It should come as a surprise to no one that Atlanta Motor Speedway stepped up to be part of the first wave taking advantage of Saturday night’s Tony Stewart-Matt Kenseth brouhaha at Bristol Motor Speedway.
Stewart and Kenseth crashed while racing for the lead during the Irwin Tools Night Race, and Stewart aggravated the situation by hurling his helmet in near-perfect form at Kenseth’s car.
The incident lit up the Internet and helped to re-establish Bristol’s reputation as a coliseum-type track where anything goes and the timid need not apply.
After an episode of that sort, the next track on the schedule typically benefits at the ticket windows. It happens to be Bristol’s sister track, Atlanta, whose president, Ed Clark, was at Bristol promoting his race Saturday night.
AMS hosts the AdvoCare 500 Sunday night, the next-to-last race before the start of the Chase for the Sprint Cup.
AMS jumped on the Stewart-Kenseth contretemps quickly. On Monday, the track announced that fans who purchase three Lower Champions Grandstand tickets for Sunday’s race can buy a fourth ticket for $14 (if they’re Stewart fans) or $17 (if they’re Kenseth backers).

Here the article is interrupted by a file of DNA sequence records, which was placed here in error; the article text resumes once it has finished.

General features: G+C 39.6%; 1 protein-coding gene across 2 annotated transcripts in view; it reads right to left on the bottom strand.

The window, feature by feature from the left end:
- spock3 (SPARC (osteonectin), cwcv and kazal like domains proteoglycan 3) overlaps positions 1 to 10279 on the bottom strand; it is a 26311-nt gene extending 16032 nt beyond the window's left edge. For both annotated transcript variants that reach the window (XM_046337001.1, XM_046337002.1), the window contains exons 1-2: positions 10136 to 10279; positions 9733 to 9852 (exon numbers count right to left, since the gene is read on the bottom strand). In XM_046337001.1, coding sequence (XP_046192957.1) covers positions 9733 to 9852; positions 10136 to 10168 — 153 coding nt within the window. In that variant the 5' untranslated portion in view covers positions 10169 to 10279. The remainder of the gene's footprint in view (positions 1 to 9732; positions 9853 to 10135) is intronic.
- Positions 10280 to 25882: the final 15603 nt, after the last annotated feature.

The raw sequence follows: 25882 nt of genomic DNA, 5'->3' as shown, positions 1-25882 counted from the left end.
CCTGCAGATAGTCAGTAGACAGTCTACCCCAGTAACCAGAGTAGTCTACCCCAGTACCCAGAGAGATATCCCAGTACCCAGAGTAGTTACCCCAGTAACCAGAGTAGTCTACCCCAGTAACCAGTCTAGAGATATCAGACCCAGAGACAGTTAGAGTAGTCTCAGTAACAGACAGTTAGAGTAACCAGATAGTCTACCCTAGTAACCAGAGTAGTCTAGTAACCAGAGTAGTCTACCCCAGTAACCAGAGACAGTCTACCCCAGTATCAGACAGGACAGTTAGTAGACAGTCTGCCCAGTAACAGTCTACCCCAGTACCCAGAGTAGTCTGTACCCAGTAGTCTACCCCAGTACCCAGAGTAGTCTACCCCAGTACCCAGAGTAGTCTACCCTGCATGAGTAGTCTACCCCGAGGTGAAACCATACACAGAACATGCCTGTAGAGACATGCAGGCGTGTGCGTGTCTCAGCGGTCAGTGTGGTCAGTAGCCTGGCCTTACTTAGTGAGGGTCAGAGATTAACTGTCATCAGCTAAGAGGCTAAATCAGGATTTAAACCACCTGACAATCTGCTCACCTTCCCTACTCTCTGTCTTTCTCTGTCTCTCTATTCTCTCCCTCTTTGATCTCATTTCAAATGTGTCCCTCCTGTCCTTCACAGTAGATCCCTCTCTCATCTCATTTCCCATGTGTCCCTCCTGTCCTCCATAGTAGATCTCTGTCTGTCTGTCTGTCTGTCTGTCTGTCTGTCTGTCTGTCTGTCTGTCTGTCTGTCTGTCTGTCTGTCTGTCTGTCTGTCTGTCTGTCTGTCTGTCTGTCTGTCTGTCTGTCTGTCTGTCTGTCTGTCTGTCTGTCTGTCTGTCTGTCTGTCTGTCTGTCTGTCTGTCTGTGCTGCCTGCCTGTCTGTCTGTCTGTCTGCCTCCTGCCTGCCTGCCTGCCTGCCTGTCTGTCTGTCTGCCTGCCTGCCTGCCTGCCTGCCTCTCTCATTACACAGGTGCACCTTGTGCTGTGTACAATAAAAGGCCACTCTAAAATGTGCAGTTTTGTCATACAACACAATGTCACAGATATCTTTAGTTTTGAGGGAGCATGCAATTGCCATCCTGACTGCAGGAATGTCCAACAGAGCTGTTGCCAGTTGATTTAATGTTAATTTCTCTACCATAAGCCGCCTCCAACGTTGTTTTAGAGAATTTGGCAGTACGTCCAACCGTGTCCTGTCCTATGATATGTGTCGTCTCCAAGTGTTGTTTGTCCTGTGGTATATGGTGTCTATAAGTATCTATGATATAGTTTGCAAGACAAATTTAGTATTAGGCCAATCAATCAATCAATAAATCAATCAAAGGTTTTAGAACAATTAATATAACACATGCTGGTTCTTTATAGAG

The numbers, of course, match those on the Stewart and Kenseth cars (fortunately for fans, Carl Edwards, whose car number is 99, wasn’t involved in the fracas).
“This is a fun, tongue-in-cheek way of rewarding fans planning to attend this Sunday’s AdvoCare 500,” Clark said. “I expect Sunday night’s event to continue the on-track intensity we have seen the past several weeks as drivers fight to make their way into the 2012 Chase for the Sprint Cup championship. The conflicts that will come as a result aren’t over.”
Stewart promised to retaliate against Kenseth “every chance I get.” Those chances aren’t likely to appear as often at AMS, a high-speed venue where on-track shenanigans are not advisable.
Kenseth, who has officially qualified for the Chase, and Stewart, who is virtually certain to make the Chase list, have disparate records at Atlanta, still one of the fastest tracks on the circuit (Geoffrey Bodine set the track qualifying record of 197.478 miles per hour in 1997).
Stewart has three victories in 25 races at the Hampton, GA facility. Kenseth is winless in 23 visits.
A win for either could be critical in the Chase standings when the championship run begins Sept. 16 at Chicagoland Speedway in Joliet, IL.
Mike Hembree is NASCAR Editor for SPEED.com and has been covering motorsports for 30 years. He is a six-time winner of the National Motorsports Press Association Writer of the Year Award.